The listener container now, by default, redeclares any missing queues during startup. A new auto-declare attribute has been added to the <rabbit:listener-container> to prevent these redeclarations. See the section called “auto-delete Queues”.

RabbitTemplate: mandatory and connectionFactorySelector Expressions

The mandatoryExpression and sendConnectionFactorySelectorExpression and receiveConnectionFactorySelectorExpression SpEL Expression`s properties have been added to the `RabbitTemplate. The mandatoryExpression is used to evaluate a mandatory boolean value against each request message, when a ReturnCallback is in use. See the section called “Publisher Confirms and Returns”. The sendConnectionFactorySelectorExpression and receiveConnectionFactorySelectorExpression are used when an AbstractRoutingConnectionFactory is provided, to determine the lookupKey for the target ConnectionFactory at runtime on each AMQP protocol interaction operation. See the section called “Routing Connection Factory”.

Listeners and the Routing Connection Factory

A SimpleMessageListenerContainer can be configured with a routing connection factory to enable connection selection based on the queue names. See the section called “Routing Connection Factory”.

RabbitTemplate: RecoveryCallback option

The recoveryCallback property has been added to be used in the retryTemplate.execute(). See the section called “Adding Retry Capabilities”.

MessageConversionException

This exception is now a subclass of AmqpException; if you have code like the following:

try {
    template.convertAndSend("foo", "bar", "baz");
}
catch (AmqpException e) {
	...
}
catch (MessageConversionException e) {
	...
}

The second catch block will no longer be reachable and needs to be moved above the catch-all AmqpException catch block.

RabbitMQ 3.4 Compatibility

Spring AMQP is now compatible with the RabbitMQ 3.4, including direct reply-to; see the section called “Compatibility” and the section called “RabbitMQ Direct reply-to” for more information.

ContentTypeDelegatingMessageConverter

The ContentTypeDelegatingMessageConverter has been introduced to select the MessageConverter to use, based on the contentType property in the MessageProperties. See Section 3.1.6, “Message Converters” for more information.

2.2.3 Changes in 1.3 Since 1.2

Listener Concurrency

The listener container now supports dynamic scaling of the number of consumers based on workload, or the concurrency can be programmatically changed without stopping the container. See Section 3.1.14, “Listener Concurrency”.

Listener Queues

The listener container now permits the queue(s) on which it is listening to be modified at runtime. Also, the container will now start if at least one of its configured queues is available for use. See Section 3.1.16, “Listener Container Queues”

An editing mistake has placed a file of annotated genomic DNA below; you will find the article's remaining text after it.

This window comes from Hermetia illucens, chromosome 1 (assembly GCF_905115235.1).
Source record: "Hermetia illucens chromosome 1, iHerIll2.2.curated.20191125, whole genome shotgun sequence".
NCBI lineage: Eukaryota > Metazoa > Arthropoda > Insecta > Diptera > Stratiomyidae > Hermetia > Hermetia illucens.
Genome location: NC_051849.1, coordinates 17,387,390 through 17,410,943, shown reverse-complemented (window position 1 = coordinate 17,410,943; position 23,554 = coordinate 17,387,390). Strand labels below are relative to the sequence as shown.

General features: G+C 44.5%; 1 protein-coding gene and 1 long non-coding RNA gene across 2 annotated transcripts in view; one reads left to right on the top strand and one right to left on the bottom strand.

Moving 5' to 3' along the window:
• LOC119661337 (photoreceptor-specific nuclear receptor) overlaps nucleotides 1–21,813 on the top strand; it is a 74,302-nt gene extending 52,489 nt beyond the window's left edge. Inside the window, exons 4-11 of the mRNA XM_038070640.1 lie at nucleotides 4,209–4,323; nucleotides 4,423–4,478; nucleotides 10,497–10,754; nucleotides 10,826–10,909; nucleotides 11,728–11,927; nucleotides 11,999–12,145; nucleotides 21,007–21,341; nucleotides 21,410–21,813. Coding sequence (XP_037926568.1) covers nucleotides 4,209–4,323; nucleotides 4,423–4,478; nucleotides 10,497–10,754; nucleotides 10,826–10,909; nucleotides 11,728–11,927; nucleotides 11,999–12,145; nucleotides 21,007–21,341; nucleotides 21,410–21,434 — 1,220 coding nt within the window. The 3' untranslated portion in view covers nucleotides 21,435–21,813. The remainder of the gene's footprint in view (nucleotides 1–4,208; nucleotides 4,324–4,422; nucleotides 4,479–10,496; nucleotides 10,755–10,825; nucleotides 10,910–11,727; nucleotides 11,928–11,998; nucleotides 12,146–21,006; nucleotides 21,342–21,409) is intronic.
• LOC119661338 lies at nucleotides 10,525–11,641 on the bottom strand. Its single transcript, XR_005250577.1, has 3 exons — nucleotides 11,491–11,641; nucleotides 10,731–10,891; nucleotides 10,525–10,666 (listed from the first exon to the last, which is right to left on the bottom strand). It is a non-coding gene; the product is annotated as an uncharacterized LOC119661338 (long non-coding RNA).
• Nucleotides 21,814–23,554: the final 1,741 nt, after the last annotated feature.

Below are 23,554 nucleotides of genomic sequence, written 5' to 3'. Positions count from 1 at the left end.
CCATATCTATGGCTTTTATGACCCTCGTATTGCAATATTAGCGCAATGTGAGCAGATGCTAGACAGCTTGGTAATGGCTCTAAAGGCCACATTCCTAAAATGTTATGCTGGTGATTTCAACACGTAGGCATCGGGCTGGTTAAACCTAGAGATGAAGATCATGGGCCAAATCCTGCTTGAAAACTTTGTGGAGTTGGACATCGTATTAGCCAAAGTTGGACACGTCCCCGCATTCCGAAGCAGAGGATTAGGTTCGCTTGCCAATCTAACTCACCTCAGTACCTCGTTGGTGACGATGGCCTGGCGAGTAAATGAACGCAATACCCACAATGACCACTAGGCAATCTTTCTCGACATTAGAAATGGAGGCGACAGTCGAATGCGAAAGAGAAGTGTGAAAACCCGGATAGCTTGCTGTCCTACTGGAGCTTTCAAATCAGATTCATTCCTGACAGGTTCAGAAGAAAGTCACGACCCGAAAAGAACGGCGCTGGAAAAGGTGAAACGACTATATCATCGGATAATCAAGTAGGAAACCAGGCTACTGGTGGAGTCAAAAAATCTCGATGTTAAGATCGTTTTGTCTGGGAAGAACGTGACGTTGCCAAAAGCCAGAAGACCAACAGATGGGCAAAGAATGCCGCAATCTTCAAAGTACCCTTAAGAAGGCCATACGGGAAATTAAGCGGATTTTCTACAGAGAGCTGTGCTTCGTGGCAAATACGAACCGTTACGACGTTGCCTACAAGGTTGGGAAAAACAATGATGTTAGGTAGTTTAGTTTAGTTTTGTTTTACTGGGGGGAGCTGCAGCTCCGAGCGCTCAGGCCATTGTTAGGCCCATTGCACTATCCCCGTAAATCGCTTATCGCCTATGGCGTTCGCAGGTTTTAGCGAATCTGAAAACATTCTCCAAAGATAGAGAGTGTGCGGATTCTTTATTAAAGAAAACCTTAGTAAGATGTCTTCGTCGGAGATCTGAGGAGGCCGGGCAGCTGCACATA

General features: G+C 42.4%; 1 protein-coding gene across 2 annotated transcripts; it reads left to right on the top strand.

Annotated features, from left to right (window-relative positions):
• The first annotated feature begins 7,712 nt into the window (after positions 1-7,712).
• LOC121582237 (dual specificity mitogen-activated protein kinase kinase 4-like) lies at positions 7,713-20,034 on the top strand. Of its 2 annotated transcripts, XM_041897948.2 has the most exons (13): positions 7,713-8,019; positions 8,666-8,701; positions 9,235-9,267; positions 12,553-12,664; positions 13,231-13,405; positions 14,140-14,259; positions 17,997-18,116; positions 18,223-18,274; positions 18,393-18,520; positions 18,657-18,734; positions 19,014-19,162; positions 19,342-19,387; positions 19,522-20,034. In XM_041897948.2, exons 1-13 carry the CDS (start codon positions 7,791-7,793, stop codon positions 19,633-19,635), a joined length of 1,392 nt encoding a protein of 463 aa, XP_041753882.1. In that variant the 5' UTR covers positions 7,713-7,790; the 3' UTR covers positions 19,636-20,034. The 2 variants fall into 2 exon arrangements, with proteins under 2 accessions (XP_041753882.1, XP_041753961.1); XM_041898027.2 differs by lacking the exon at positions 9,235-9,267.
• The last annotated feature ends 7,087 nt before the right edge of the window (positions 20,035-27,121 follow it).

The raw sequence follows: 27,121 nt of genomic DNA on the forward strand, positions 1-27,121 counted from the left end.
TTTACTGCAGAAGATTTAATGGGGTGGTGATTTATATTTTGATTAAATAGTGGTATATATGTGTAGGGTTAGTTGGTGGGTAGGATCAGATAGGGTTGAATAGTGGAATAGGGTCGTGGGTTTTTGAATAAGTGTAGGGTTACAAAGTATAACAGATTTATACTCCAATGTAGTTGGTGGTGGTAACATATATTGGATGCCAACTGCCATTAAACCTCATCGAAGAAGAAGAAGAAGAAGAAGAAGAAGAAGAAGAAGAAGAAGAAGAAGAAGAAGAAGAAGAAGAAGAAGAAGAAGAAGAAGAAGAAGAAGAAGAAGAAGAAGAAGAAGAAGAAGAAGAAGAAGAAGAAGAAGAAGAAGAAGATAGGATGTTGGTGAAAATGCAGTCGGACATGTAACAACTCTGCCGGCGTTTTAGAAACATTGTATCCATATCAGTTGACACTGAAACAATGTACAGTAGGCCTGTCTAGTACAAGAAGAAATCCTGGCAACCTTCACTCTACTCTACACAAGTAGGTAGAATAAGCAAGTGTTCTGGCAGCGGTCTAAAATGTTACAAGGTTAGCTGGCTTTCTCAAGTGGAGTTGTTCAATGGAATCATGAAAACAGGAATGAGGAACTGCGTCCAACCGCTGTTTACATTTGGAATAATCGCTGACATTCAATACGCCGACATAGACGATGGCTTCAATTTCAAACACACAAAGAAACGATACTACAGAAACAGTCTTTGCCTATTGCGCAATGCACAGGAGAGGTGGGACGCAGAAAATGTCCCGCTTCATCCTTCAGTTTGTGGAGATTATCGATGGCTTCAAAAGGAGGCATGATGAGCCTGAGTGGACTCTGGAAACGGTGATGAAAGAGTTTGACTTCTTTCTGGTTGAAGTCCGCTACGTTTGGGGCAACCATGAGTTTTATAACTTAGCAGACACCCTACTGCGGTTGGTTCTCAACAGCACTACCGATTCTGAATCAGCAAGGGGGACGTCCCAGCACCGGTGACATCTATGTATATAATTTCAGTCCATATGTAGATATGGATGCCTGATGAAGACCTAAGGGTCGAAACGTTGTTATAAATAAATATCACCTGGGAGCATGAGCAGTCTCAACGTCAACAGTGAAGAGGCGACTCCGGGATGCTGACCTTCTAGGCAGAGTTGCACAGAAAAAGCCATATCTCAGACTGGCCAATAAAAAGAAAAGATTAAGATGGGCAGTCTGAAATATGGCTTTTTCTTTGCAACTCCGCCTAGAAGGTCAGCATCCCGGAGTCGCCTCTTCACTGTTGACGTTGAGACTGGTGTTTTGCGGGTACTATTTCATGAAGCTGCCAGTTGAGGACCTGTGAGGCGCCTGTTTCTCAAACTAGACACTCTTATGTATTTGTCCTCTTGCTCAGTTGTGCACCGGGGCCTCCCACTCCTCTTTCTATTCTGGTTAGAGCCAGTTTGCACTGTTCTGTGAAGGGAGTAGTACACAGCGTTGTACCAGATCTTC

This listener container will now redeclare any auto-delete queues during startup. See the section called “auto-delete Queues”.

Consumer Priority

The listener container now supports consumer arguments, allowing the x-priority argument to be set. See the section called “Container”.

Exclusive Consumer

The SimpleMessageListenerContainer can now be configured with a single exclusive consumer, preventing other consumers from listening to the queue. See Section 3.1.15, “Exclusive Consumer”.

Rabbit Admin

It is now possible to have the Broker generate the queue name, regardless of durable, autoDelete and exclusive settings. See Section 3.1.9, “Configuring the broker”.

Direct Exchange Binding

Previously, omitting the key attribute from a binding element of a direct-exchange configuration caused the queue or exchange to be bound with an empty string as the routing key. Now it is bound with the the name of the provided Queue or Exchange. Users wishing to bind with an empty string routing key need to specify key="".

AMQP Template

The AmqpTemplate now provides several synchronous receiveAndReply methods. These are implemented by the RabbitTemplate. For more information see Section 3.1.5, “Receiving messages”.

The RabbitTemplate now supports configuring a RetryTemplate to attempt retries (with optional back off policy) for when the broker is not available. For more information see the section called “Adding Retry Capabilities”.

Caching Connection Factory

The caching connection factory can now be configured to cache `Connection`s and their `Channel`s instead of using a single connection and caching just `Channel`s. See Section 3.1.2, “Connection and Resource Management”.

Binding Arguments

The <exchange>'s <binding> now supports parsing of the <binding-arguments> sub-element. The <headers-exchange>'s <binding> now can be configured with a key/value attribute pair (to match on a single header) or with a <binding-arguments> sub-element, allowing matching on multiple headers; these options are mutually exclusive. See the section called “Introduction”.